We know, very near the start of the story that a boy is dead. Not a small child, but someone in their late teens/early twenties. We know there is a brother who left home the day of the funeral and has not returned. We know that there is a younger sister, and parents who no longer know how to deal with each other following the death. What we don't know, at the beginning, is how the boy died, and why his brother feels so guilty. The truth of the matter is revealed in the middle section of the book in a series of letters from the remaining brother to his father.
This book is a revelation to anyone who knows little of depression. But if you do, you will know why Churchill called his depression "black dog". If you have family and friends who suffer, you will have seen some of the results, and if you suffer from time to time yourself, you will understand.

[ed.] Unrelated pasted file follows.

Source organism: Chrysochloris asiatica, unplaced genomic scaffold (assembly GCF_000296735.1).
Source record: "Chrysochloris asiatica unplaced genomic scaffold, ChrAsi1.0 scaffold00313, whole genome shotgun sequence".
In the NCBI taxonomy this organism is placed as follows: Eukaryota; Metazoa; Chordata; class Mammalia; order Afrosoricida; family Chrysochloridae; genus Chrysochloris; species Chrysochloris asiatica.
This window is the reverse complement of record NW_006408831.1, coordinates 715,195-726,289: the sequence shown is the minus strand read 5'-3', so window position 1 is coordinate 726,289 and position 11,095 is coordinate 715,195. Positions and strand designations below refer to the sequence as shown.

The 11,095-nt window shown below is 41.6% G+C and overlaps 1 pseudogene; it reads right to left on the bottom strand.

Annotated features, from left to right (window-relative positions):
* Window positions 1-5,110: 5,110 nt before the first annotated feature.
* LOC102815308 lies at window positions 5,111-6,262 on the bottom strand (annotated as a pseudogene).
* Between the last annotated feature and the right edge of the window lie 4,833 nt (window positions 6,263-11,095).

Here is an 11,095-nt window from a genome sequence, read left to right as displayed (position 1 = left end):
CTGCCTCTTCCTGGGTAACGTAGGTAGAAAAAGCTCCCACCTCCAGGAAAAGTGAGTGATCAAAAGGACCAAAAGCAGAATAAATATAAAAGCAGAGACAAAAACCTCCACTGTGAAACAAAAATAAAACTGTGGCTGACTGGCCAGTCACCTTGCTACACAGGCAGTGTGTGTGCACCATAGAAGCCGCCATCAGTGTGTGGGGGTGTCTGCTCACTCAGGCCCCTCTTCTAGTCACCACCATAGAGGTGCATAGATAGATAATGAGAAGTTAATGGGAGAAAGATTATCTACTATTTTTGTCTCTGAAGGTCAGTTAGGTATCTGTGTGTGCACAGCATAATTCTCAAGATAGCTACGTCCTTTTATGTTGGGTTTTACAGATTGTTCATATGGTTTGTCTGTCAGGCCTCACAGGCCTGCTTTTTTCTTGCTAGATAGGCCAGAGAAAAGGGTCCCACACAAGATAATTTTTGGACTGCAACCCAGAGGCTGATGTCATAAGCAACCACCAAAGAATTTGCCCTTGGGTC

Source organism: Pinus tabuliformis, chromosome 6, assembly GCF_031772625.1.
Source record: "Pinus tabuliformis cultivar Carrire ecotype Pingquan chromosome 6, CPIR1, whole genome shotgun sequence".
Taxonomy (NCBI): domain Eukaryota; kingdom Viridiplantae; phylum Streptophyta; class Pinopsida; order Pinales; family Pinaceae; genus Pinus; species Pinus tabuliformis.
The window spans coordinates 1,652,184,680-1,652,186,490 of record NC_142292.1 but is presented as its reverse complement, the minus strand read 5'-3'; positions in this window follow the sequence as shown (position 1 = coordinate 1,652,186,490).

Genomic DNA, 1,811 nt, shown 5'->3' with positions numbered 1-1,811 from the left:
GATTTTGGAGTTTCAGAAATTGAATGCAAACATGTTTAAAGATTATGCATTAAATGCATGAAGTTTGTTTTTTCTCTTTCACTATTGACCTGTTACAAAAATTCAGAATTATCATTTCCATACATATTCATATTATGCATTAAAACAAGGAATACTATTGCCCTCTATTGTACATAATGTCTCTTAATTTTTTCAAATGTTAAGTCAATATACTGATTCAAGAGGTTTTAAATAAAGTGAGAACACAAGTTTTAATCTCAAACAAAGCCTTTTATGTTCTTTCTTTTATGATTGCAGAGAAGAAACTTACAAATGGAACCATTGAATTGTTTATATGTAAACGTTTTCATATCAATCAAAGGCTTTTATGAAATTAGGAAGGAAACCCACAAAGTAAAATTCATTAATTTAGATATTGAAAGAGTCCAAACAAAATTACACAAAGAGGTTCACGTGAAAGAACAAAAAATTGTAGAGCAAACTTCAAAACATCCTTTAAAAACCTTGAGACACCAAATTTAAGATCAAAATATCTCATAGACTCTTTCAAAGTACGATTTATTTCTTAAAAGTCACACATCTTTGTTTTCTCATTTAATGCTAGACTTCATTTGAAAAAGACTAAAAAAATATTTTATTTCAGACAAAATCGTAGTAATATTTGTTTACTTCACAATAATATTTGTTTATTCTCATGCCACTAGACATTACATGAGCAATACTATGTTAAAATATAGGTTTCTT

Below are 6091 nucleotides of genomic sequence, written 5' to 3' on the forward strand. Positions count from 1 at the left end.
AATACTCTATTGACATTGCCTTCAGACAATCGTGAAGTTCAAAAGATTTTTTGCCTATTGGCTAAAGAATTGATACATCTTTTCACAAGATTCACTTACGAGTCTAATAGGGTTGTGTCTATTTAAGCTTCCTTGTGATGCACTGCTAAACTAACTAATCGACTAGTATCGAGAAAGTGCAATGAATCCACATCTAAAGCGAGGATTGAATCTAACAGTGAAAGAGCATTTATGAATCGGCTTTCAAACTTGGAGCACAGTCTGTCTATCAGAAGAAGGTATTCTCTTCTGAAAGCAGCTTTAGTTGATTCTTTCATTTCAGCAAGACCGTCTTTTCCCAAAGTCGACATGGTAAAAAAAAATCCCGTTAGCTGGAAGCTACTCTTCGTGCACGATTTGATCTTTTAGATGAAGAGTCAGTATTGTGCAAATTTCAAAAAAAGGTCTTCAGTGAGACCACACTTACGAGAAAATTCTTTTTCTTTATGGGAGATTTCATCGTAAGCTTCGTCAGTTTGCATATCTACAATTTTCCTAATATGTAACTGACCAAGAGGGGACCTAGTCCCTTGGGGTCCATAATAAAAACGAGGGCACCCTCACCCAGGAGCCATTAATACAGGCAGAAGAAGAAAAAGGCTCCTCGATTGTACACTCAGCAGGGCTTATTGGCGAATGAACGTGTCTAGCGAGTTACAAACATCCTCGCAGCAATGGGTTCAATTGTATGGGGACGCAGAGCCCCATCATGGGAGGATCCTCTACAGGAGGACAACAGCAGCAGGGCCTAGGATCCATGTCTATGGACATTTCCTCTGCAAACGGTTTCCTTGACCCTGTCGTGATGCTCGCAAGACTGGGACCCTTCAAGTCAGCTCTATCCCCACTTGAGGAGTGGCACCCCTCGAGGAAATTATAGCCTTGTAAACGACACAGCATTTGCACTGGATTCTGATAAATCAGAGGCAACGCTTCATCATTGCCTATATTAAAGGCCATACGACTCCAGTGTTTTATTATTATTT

The first few pages made me say "I don't like this book". But I read on, and was soon enveloped in something so dark, so sad, and so heartwrenching that I couldn't stop until the end. And when I did I was glad I had read it and wondered how the author could possibly have got the book out of her head and on to paper. She reveals at the end of the book that she had a breakdown in her teens and later felt she had to write this book. Harrowing, but recommended.